Black Volitans with Cloudy Eye >Hello gang, >>Hello. >You guys rock, however, I have a question I did not find the answer to in your site nor in Mr. Fenner's book.  (the marine bible: Conscientious Marine Aquarist) >>Good thing we're here. >My black Volitans (which is the second I have had, returning the first due to size) has been showing signs of cloudy eye over the past few days, maybe a week.   >>Hhmm.. not entirely uncommon with these fish. >My previous Volitans had the same thing.  The odd thing to me is that all other fish are doing great.   >>These fish seem to sometimes be prone, and from some recent postings I've seen, vitamin supplements are often helpful.  It *could* be nutritionally related, but there seems to be no definitive answer yet. >Water quality levels are all where they should be, as well as numerous places provided for the lion to hide. >>We *really* like to know what was tested for, what kit, exact readings - much more information than the ubiquitous "water quality was fine/perfect/normal/within range". >Quick run down of the tank:  90 gal, 90 lbs live sand, 80 or so lbs live rock. 1 flame angel, 1 yellow tang, 1 Humu trigger, 1- 14 inch snowflake eel.  7 damsels that won't get eaten... >>Damned damsels!  How the heck are they avoiding an eel, trigger AND lionfish?! >..removal of these guys I'll save for another question email. >>You wouldn't believe how many folks are using different traps (that do seem to work with patience) and, of all things, fishing for them with barbless hooks!  With success!  (and little damage to the damsel) >Filtration: 3 - 350 canister filters, 1 Eheim wet/dry sump, 3 powerheads, plenty of turn over.  All fish are doing great as well as the lion.  He acts normal and eats like a pig.  I feed him and the eel silvers twice a week or every 3 days.  Damn eel got my finger the other day, but that's another story.   >>The only eels that ever nailed me have been snowflakes.  Makes you bleed like a pig, doesn't it? >Anyway, wondering what I could try to clear up the lions eyes? >>This would be a situation where a hospital tank is called for, because you really don't want to try treating the main display.  A 30 gallon Rubbermaid tub works great if you haven't got a hospital setup ready for him.  Then, Epsom salts (search our site for amounts which escape me at the moment), vitamin soaking the feed (love Selcon), VARIETY of feed (add crustaceans to his diet - if you don't want the extra waste then shell them; krill, shrimp, squid, so on), and if all else fails, you may wish to try an antibiotic treatment.  Personally, I would try to go the nutrition route first, and would keep lighting dim for him (they seem to prefer dimmer lighting).  If you can get a syringe to inject the vitamins into the feed, then you know he's getting a set amount. >Like I said he acts totally normal, so I don't initially feel like it's a big threat, but I would like to get it cleared up as soon as possible. >>Are you able to target feed him reliably?  If so, then try changing up his feed (though the eel will benefit, too), and adding the supplement.  Give it about a month, if no improvement get more aggressive.  If he deteriorates AT ALL, get him into the hospital tank quick. >Many thanks in advance for your help and keep up the good work.  THE TEAM RULES.  Tom >>Thank you, Tom, we do try (though don't always succeed!).  Marina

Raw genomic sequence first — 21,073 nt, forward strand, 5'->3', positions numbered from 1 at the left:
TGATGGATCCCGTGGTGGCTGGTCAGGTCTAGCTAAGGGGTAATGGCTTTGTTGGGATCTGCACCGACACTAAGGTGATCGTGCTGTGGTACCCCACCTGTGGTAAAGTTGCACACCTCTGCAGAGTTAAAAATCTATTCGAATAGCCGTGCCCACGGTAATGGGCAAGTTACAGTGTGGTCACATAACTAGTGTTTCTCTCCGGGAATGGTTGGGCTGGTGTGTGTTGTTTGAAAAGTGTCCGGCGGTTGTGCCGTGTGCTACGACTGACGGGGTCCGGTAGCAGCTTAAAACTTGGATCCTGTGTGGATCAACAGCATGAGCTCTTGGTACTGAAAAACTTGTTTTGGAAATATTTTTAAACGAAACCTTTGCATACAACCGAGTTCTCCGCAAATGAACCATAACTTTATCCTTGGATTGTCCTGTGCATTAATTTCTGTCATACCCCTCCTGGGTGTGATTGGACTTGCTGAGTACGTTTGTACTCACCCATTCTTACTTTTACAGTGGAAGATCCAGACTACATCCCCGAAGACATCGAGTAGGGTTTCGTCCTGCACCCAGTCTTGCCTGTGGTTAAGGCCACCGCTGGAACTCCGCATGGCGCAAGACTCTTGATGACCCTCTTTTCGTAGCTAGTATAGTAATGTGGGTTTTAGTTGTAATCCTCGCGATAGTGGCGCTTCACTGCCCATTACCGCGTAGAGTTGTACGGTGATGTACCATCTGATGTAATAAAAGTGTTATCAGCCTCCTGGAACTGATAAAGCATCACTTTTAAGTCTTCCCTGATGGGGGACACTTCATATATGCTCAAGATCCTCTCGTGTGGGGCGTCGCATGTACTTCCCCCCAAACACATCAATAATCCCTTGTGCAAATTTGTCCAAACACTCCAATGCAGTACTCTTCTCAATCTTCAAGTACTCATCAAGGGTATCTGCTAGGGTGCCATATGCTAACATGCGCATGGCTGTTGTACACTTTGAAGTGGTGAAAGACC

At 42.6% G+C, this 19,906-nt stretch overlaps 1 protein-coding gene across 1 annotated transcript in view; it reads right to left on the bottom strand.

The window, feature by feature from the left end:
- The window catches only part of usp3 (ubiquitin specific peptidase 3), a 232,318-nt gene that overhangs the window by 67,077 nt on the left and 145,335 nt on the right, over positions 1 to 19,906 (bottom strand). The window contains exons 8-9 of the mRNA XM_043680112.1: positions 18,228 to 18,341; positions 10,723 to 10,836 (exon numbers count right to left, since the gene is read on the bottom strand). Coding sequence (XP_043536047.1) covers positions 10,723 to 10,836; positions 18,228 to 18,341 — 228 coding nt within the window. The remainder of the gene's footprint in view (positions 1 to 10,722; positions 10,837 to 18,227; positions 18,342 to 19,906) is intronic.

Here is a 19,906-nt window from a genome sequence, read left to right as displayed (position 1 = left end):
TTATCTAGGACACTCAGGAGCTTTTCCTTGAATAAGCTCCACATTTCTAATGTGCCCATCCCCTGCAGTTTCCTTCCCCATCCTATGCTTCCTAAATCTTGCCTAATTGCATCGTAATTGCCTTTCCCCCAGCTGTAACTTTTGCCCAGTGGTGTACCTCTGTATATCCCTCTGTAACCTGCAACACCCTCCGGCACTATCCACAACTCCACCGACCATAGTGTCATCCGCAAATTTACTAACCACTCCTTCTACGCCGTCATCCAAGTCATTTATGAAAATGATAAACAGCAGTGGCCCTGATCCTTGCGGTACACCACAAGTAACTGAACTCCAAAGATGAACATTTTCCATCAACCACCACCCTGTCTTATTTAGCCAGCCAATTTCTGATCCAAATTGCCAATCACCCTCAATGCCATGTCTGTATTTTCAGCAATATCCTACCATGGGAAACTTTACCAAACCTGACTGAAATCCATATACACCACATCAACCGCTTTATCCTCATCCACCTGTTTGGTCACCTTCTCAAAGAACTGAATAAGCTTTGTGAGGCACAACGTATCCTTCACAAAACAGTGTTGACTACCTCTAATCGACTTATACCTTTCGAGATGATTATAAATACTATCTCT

Lionfish 1/1/04 HELLO MY NAME IS CHRISTOPHER FAIOLA AND I AM HAVING TROUBLE WITH MY LIONFISH. <Adam here, and glad to help, but PLEASE DON'T SHOUT! <g>> IT IS A 10 INCH VOLITANS LIONFISH THAT I HAVE HAD FOR OVER A YEAR IN A MATURE 120 GALLON TANK WITH EXCELLENT FILTRATION AND 8 OTHER FISH WHICH ALL RANGE IN AGE.  MY LION IS ONLY FED FROZEN FOOD AND A LOT OF IT TOO. <Wow!  That's a lot of fish!  What type of food are you feeding, are you feeding a variety, and do you add any supplements to the food?> RECENTLY HE HAS STOPPED FEEDING ON HIS OWN, WHEN I USED TO PUT FOOD IN FRONT OF IT ,THE LION WOULD NOT TOUCH IT UNLESS THE FOOD WAS FED TO HIM ON A FEEDING STICK.  I FIGURED HE PROBABLY HAS GONE BLIND? <This ties in with my food question.  Heavy feeding with Krill has been known to cause blindness.  It isn't know if the krill is deficient in nutrients or if it is toxic somehow.  If it is lack of a nutrient, it follows that lack of variety in general could cause blindness too.> BUT THEN I NOTICED HE DEVELOPED A LARGE BUBBLE BEHIND ITS EYE.  THE BUBBLE JUST SEEMS TO RESHAPE ITSELF. THE FISH AT THIS TIME STILL EATS FROM A FEEDING STICK.  BUT AS OF TODAY HE HAS DEVELOPED A BUBBLE ON HIS OTHER EYE IN FRONT OF THE EYE UNDER THE SKIN. <This makes me suspicious of infection.  Is it possible for you to send a pic?> WHAT DO I DO TO SAVE MY FAVORITE FISH? HOW CAN I HELP HIM? <If you aren't feeding a variety of foods, please do start.  I would also suggest supplementing with fish vitamins and Selcon.  Even consider injecting the food with the supplements.  If the bubbles behind the eyes progress, you might consider adding a broad spectrum antibiotic to the food as well.  With such high stocking levels, your fish are probably a bit stressed.  Do look out to see if any of the fish are harassing your lion and consider removing any belligerent citizens.> PLEASE RESPOND BACK SOON. THANK YOU. <Best of luck.  Adam>